Connie Jordan on The Surprising Health Benefits of Random Acts of Kindness
Most people like to think they’re kindhearted people, and they are. But life has become overwhelmingly busy, and people tend to move through their day on autopilot, buzzing from task to task, from home to work to after-school activities to home again, only to drop into bed exhausted and depleted.
While you likely show plenty of kindness to those you share a home and office with, there’s a good chance encounter dozens of people throughout your day. It’s so easy not to see people, just as it is to be distracted and oblivious to others, which creates a disconnect. You may complete transactions, brush past people on the sidewalk, speak to strangers on the phone, or share an elevator with people. Each of these interactions is an opportunity to spread kindness.
Have You Committed A Random Act of Kindness Lately?
By consciously taking time out of your day to show some extra kindness, you are taking time to be more present and aware in your life.
People who make a habit of random acts of kindness often choose strangers to receive their kindness. This helps ensure that you are genuinely doing it free from expectation. This is key because kindness isn’t really kindness if you are expecting something in return.
But here’s the thing: when you are kind without an agenda, you still reap benefits. These benefits include not just a warm fuzzy feeling, but actual health benefits.
It’s not surprising. Humans by nature are kind. It’s wired into the human brain and is a part of our survival skill set.
However, when people move through their day on autopilot and do not connect with each other, there are serious consequences, as evidenced by society’s increasing issues with depression, anxiety, isolation and substance abuse.
You might be surprised to learn that kindness lowers blood pressure and strengthens the immune system. It also releases the hormone oxytocin. This is a bonding hormone that has a positive impact on physical health and is considered cardioprotective. Kindness is good for your heart.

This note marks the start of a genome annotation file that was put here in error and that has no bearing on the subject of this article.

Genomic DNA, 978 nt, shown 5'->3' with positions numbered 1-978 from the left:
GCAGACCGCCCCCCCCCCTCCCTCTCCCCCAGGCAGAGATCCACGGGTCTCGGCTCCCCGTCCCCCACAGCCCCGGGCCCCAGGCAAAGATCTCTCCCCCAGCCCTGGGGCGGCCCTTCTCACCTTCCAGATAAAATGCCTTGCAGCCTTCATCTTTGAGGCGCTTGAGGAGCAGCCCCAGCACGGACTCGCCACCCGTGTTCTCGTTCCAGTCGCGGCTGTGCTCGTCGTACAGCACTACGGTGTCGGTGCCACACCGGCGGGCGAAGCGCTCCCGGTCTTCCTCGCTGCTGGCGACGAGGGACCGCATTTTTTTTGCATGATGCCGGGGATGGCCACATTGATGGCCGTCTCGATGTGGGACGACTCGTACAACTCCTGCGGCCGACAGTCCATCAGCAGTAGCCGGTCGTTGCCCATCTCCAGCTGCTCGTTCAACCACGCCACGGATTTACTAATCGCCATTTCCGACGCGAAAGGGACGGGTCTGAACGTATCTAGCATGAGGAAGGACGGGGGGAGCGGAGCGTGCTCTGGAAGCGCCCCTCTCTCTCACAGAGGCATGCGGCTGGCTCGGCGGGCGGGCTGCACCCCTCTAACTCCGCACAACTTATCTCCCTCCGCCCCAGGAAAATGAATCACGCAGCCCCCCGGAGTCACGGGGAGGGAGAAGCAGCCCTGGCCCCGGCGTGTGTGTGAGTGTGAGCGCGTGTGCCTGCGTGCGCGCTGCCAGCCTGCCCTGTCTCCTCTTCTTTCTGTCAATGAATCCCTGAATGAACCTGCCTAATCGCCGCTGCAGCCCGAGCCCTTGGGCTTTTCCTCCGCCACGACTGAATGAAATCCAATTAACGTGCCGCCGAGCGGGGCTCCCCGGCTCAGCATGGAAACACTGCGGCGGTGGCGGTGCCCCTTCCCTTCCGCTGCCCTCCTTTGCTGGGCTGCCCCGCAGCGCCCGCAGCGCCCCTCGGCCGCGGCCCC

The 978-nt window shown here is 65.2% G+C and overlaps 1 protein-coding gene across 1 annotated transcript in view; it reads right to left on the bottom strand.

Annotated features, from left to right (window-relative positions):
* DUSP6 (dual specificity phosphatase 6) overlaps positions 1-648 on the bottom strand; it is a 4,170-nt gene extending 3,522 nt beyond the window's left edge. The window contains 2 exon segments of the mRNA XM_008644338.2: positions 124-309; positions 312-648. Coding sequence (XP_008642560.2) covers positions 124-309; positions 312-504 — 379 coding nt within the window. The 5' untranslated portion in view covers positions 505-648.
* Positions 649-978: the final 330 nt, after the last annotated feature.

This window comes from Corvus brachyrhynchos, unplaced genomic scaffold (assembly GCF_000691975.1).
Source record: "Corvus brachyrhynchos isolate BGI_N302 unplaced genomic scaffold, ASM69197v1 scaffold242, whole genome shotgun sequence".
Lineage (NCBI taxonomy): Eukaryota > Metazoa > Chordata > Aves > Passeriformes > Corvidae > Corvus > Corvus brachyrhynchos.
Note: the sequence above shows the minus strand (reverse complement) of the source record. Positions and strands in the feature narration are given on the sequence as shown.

If you struggle with anxiety, you’ll find that committing random acts of kindness will help reduce your symptoms and make you feel happier and more satisfied with your life. Not only that, but your kindness ripples outward, positively impacting you, your network and your community.
How Can You Offer Your Kindness?
It doesn’t have to be a big thing. In fact, it’s often the littlest things that make a significant impact. Making eye contact and smiling at strangers is simple but is still an act of kindness. Helping someone with their bags or paying for someone’s coffee can completely change someone’s day for the better. The act of offering your time as a volunteer or purchasing a meal for someone who is hungry makes a difference in your community. Leaving positive comments, making anonymous donations, cleaning up someone’s yard or taking out their garbage cans are all good examples. Anything that is kind, helpful and positive makes a difference — not just for them, but for you, too.
About the author, Connie Jordan: Connie Jordan is a leader in education and motivation. Her vast experience has seen her as a teacher, administrator, charter school developer and education consultant. Connie Jordan is the Founder and CEO of Anchor Adversity, LLC, where she uses her knowledge to guide individuals to achieve their passions to the fullest.